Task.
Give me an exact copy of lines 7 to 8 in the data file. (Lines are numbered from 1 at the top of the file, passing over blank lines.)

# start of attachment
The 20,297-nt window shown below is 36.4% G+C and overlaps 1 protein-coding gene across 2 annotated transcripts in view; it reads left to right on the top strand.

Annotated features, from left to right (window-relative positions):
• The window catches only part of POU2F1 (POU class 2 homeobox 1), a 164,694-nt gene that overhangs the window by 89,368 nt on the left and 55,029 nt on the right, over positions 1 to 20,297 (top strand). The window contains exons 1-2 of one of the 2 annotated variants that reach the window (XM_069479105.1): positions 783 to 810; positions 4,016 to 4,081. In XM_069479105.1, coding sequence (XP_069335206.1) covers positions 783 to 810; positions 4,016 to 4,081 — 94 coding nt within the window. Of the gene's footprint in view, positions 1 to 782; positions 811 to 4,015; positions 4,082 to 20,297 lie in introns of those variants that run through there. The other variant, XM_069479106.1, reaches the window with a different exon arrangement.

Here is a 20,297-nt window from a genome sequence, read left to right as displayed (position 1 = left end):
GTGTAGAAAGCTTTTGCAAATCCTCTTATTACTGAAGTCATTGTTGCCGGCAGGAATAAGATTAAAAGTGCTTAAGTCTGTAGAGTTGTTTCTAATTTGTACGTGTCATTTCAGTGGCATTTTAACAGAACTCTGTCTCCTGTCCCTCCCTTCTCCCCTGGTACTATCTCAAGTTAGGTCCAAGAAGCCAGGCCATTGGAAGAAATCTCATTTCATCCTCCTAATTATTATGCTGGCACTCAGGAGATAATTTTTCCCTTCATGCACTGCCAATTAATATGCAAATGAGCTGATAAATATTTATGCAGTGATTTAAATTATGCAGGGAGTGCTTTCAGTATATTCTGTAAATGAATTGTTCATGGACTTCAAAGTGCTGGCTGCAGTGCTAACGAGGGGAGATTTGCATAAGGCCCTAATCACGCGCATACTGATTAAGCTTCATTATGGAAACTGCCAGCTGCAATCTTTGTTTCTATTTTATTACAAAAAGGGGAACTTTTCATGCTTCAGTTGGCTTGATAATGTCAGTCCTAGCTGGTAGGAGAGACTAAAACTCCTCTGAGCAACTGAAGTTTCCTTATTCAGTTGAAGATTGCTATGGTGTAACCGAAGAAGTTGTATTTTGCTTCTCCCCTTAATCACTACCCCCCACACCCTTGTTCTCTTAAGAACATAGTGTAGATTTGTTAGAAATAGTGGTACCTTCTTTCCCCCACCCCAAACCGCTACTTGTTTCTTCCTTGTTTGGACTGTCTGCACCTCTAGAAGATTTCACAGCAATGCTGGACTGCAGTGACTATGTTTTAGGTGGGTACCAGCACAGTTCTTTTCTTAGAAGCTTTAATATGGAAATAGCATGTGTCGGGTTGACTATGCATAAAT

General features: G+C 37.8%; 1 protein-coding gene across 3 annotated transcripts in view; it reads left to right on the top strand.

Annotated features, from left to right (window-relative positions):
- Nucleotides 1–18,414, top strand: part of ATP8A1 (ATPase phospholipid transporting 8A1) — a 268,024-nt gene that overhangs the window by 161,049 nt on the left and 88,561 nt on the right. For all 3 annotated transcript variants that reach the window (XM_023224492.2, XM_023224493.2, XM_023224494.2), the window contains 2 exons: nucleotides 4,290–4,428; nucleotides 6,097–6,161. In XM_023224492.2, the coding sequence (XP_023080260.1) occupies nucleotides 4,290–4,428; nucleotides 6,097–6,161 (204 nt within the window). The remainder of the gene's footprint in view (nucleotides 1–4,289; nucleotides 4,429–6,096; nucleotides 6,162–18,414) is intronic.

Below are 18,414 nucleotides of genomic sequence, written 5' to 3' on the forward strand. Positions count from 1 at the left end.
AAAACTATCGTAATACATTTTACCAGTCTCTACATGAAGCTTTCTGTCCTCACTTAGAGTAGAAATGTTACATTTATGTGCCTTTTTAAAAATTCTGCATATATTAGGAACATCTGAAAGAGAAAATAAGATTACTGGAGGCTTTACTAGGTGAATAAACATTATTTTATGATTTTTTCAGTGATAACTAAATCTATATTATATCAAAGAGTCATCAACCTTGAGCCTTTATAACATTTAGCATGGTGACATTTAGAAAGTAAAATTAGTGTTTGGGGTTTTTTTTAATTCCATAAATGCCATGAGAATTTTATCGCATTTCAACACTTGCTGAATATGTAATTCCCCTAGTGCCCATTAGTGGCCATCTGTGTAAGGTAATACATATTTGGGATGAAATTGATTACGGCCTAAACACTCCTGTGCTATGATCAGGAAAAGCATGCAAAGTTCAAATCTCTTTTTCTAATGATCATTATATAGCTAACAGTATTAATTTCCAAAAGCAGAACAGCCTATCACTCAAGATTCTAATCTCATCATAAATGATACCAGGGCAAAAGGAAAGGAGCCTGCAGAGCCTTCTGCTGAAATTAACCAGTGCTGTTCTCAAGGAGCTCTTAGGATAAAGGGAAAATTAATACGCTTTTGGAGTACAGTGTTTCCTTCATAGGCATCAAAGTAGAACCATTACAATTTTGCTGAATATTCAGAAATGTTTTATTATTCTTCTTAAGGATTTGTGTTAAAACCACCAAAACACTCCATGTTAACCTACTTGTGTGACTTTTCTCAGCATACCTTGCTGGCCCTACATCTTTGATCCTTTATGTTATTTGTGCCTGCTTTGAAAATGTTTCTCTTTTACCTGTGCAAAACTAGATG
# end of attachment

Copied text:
Annotated features, from left to right (window-relative positions):
- Nucleotides 1–18,414, top strand: part of ATP8A1 (ATPase phospholipid transporting 8A1) — a 268,024-nt gene that overhangs the window by 161,049 nt on the left and 88,561 nt on the right. For all 3 annotated transcript variants that reach the window (XM_023224492.2, XM_023224493.2, XM_023224494.2), the window contains 2 exons: nucleotides 4,290–4,428; nucleotides 6,097–6,161. In XM_023224492.2, the coding sequence (XP_023080260.1) occupies nucleotides 4,290–4,428; nucleotides 6,097–6,161 (204 nt within the window). The remainder of the gene's footprint in view (nucleotides 1–4,289; nucleotides 4,429–6,096; nucleotides 6,162–18,414) is intronic.